Gore told Huffington that this was his second trip to Cannes. "The first was when I was 15 years old and came here for the summer to study the existentialists - Sartre, Camus. ... We were not allowed to speak anything but French!" This, gushed Huffington, "may explain his pitch-perfect French accent." Perhaps. Though according to David Maraniss' biography of Gore, the former vice president's 15th summer was spent working on the family farm. Remember those stories about how Al Sr. said, "A boy could never be president if he couldn't plow with that damned hillside plow"? That was the same summer.

Apparently, Poppa Gore thought a boy who couldn't both plow a field and parlez French existentialism could never be president either. Then there's the fact that young Al got C's in French at his tony Washington high school, St. Alban's. That's some school if a kid who can intelligently discuss Sartre's "La Nausée" and Camus' "Betwixt and Between" in apparently pitch-perfect French still can't earn a B in French class. Mon dieu!

Oh, snap! A chance to slam Al Gore, environmentalism, and the French all at once? For the likes of the Doughy Pantload, this is like having a bottomless bag of Cheetos and an endless Simpsons marathon and a Kate Mulgrew blow-up doll with working orifices. Life just doesn't get any better, which is actually the problem.

In fact, there have been lots of new Al Gores. In 1987, Dick Gephardt groused that "maybe the next debate should be between the old Al Gore and the new Al Gore." In 1992, the press spotted the new Al yet again. The New York Times noted that "in Campaign '92, there is a new Al Gore - crisper, animated, more to the point, leavened with a bit of impish humor." In 2000, the new Al Gore did leave out his apocalyptic environmental messianism. But now the thinking seems to be that strident, green finger-wagging environmentalism would help him in '08. Good luck.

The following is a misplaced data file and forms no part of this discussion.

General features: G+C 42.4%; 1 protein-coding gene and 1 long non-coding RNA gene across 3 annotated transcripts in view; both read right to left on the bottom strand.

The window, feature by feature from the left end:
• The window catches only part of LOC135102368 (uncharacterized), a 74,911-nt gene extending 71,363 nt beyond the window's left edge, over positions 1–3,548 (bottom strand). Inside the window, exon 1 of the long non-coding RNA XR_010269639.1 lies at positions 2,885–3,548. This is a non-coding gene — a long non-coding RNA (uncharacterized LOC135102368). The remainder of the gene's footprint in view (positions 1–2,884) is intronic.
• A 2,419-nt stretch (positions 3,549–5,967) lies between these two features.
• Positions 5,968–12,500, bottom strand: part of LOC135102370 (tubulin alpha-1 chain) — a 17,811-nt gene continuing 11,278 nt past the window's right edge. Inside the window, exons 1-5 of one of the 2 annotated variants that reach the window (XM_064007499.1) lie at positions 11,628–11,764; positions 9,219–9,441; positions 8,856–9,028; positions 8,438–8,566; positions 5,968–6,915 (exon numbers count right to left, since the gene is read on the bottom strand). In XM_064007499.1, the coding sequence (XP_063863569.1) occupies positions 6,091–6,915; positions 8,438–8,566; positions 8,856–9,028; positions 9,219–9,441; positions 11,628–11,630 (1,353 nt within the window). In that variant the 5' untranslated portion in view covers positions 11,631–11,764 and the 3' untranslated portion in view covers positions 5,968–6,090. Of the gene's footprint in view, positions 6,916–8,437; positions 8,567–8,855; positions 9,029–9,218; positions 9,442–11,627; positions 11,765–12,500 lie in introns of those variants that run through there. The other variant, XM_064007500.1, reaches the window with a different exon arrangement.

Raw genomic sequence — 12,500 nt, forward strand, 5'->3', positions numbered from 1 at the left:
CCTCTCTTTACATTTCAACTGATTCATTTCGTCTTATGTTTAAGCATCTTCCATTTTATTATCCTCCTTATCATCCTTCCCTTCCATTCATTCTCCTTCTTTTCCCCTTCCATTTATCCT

The truth is that there's always been just one Al Gore, a man betwixt and between his head and his heart, wanting to be both nerd-philosopher and poet-warrior - and coming up short on both counts.

It's almost as if Goldberg's a bit jealous, seeing as how he's always been his own impotent combination of those things -- a nerd-warrior, armed only with bad posture, a pocket protector, and an inexhaustible supply of cartoon arcana.

The fact is that Gore's film, especially considering its limited distribution, has gotten remarkable response, and is apparently quite valid scientifically. I'm not sure how many Rhode Island-sized glaciers falling off the antarctic ice shelf, how many drowning polar bears, how many inundated American cities Goldberg needs to see before he acknowledges that maybe Gore's three decades of study on the subject count for more than Goldberg's years of sneering commentary. But then, Goldberg's excuse for a brain, much like his doughy ass, has always been for rent, so it doesn't really matter what Goldberg actually may or may not believe. He believes whatever he's been paid to believe; the fact that he stays bought at least makes him something of an honest pundit, I suppose.

It's reminiscent of another existential play, originally written in French, so Gore no doubt knows it well. In "Waiting for Godot," Godot never comes - and we are never even sure who Godot is. But we get the sense that the nonexistent Godot is really a Rorschach test of sorts, revealing more about what the audience wants him to be than anything else. So it is with those waiting for Gore.